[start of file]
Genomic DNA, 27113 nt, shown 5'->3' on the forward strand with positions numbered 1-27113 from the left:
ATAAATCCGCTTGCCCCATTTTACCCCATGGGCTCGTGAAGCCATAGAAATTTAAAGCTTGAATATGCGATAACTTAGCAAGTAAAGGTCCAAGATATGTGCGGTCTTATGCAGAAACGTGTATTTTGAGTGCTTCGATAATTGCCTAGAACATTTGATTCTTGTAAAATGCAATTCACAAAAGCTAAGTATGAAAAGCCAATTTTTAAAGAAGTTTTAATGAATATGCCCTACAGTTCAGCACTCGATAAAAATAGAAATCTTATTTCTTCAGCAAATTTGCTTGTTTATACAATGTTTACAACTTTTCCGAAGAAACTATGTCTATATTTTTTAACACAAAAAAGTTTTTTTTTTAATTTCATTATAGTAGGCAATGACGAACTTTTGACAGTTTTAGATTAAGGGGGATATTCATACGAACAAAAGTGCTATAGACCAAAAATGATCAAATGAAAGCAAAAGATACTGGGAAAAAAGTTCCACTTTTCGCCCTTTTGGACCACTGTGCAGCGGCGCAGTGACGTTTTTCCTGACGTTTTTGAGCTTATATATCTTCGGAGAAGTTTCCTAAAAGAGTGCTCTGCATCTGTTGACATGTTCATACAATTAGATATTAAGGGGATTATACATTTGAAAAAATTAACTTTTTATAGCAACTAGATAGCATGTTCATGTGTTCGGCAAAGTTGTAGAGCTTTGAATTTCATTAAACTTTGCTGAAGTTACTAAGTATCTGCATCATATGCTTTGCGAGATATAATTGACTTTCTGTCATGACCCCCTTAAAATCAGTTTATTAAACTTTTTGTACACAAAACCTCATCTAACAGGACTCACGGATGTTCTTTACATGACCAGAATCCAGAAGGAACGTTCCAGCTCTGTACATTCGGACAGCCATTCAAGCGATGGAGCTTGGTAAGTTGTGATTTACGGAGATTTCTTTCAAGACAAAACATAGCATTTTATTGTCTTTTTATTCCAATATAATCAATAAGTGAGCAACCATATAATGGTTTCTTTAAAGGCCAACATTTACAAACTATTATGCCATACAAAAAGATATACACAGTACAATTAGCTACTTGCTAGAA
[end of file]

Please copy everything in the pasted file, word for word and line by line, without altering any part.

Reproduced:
Genomic DNA, 27113 nt, shown 5'->3' on the forward strand with positions numbered 1-27113 from the left:
ATAAATCCGCTTGCCCCATTTTACCCCATGGGCTCGTGAAGCCATAGAAATTTAAAGCTTGAATATGCGATAACTTAGCAAGTAAAGGTCCAAGATATGTGCGGTCTTATGCAGAAACGTGTATTTTGAGTGCTTCGATAATTGCCTAGAACATTTGATTCTTGTAAAATGCAATTCACAAAAGCTAAGTATGAAAAGCCAATTTTTAAAGAAGTTTTAATGAATATGCCCTACAGTTCAGCACTCGATAAAAATAGAAATCTTATTTCTTCAGCAAATTTGCTTGTTTATACAATGTTTACAACTTTTCCGAAGAAACTATGTCTATATTTTTTAACACAAAAAAGTTTTTTTTTTAATTTCATTATAGTAGGCAATGACGAACTTTTGACAGTTTTAGATTAAGGGGGATATTCATACGAACAAAAGTGCTATAGACCAAAAATGATCAAATGAAAGCAAAAGATACTGGGAAAAAAGTTCCACTTTTCGCCCTTTTGGACCACTGTGCAGCGGCGCAGTGACGTTTTTCCTGACGTTTTTGAGCTTATATATCTTCGGAGAAGTTTCCTAAAAGAGTGCTCTGCATCTGTTGACATGTTCATACAATTAGATATTAAGGGGATTATACATTTGAAAAAATTAACTTTTTATAGCAACTAGATAGCATGTTCATGTGTTCGGCAAAGTTGTAGAGCTTTGAATTTCATTAAACTTTGCTGAAGTTACTAAGTATCTGCATCATATGCTTTGCGAGATATAATTGACTTTCTGTCATGACCCCCTTAAAATCAGTTTATTAAACTTTTTGTACACAAAACCTCATCTAACAGGACTCACGGATGTTCTTTACATGACCAGAATCCAGAAGGAACGTTCCAGCTCTGTACATTCGGACAGCCATTCAAGCGATGGAGCTTGGTAAGTTGTGATTTACGGAGATTTCTTTCAAGACAAAACATAGCATTTTATTGTCTTTTTATTCCAATATAATCAATAAGTGAGCAACCATATAATGGTTTCTTTAAAGGCCAACATTTACAAACTATTATGCCATACAAAAAGATATACACAGTACAATTAGCTACTTGCTAGAA